11. Juvenile Court Reform Plan Announced -

The U.S. Justice Department announced Tuesday, Dec. 18, an agreement with Memphis-Shelby County Juvenile Court that will put the Shelby County Public Defenders office in the role of defending juveniles who cannot afford to hire an attorney for court proceedings.

12. Ruling Alters Fayette County Education Landscape -

A court case, school closings, attendance zone changes as well as school system and county government differences.

The familiar sounding elements of a school system in transition, in this case, apply not to Shelby County Schools but to Fayette County Schools.

13. Settlement Brings Milestone in Wells Fargo Case -

The announcement that Wells Fargo & Co. has agreed to settle a three-year-old lawsuit filed by Memphis and Shelby County governments over the company’s lending practices – with the settlement including certain local lending commitments on Wells’ part – was certainly a denouement in the case.

14. ‘Serious, Systemic Failures’ Mar Juvenile Court System -

When U.S. Justice Department attorneys came to Memphis in 2010 and 2011 with a team of juvenile justice experts, they had good news and bad news for leaders of Memphis-Shelby County Juvenile Court.

15. Discrimination Found in Juvenile Court -

The U.S. Justice Department said Thursday, April 26, that juvenile offenders in Shelby County are denied due process rights and that black children are treated differently and more harshly than white children by the Juvenile Court of Memphis and Shelby County, including the process used to transfer children who are to be tried as adults.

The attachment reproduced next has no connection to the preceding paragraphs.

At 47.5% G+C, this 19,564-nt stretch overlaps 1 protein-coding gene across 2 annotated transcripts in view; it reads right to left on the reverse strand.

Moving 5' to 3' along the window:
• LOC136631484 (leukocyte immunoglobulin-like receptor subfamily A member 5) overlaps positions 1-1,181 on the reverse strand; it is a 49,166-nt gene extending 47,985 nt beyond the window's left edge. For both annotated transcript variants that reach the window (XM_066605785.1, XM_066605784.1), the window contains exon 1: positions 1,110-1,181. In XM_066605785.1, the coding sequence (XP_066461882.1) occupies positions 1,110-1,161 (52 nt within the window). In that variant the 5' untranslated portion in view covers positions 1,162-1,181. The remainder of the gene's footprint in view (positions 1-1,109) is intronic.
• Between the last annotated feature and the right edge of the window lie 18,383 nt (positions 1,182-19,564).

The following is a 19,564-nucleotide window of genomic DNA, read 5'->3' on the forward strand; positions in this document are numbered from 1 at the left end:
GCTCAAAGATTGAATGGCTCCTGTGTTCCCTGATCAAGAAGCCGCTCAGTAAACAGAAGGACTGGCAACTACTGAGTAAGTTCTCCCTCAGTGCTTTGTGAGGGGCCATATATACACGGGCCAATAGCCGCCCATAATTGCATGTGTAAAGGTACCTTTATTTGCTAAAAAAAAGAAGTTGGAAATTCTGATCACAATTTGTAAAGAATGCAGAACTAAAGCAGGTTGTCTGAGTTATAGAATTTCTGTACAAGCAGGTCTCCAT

16. Juvenile Court Discrimination Found In Scathing DOJ Report -

The U.S. Justice Department said Thursday, April 26, that juvenile offenders in Shelby County are denied due process rights and that black children are treated differently and more harshly than white children by the Juvenile Court of Memphis and Shelby County, including the process used to transfer children who are to be tried as adults.

17. BofA in $335M Settlement Over Countrywide Loans -

Bank of America agreed to pay $335 million to resolve allegations that its Countrywide unit engaged in a widespread pattern of discrimination against qualified African-American and Hispanic borrowers on home loans.

18. Federal Judge Denies Local Wells Fargo Suit Dismissal -

One week after a federal judge in Baltimore denied an effort by Wells Fargo to dismiss that city’s mortgage discrimination lawsuit against the lender, a federal judge in Memphis has done the same thing.

19. Baltimore Wells Fargo Ruling Helps Local Cause -

The city of Baltimore’s mortgage discrimination lawsuit it filed three years ago against San Francisco-based Wells Fargo can go forward now that it has survived Wells’ motion to dismiss the case.

The federal judge presiding over the case published an opinion Friday that gave the green light to Baltimore’s fourth iteration of its suit.

20. Local U.S. Attorney Forms Civil Rights Unit -

A new civil rights unit in the office of the U.S. Attorney for the Western District of Tennessee will build on a substantial record of official misconduct, civil rights conspiracy, hate crimes and similar cases the office has prosecuted for decades.

21. House of Cards -

It’s a little more than halfway through the first meeting of the state Senate’s Commerce, Labor and Agriculture Committee in 2009, in a nondescript hearing room in Nashville’s Legislative Plaza.

Four bank executives from around the state are seated at a table in front of a row of senators. A line of questioning is about to put the bankers on the hot seat.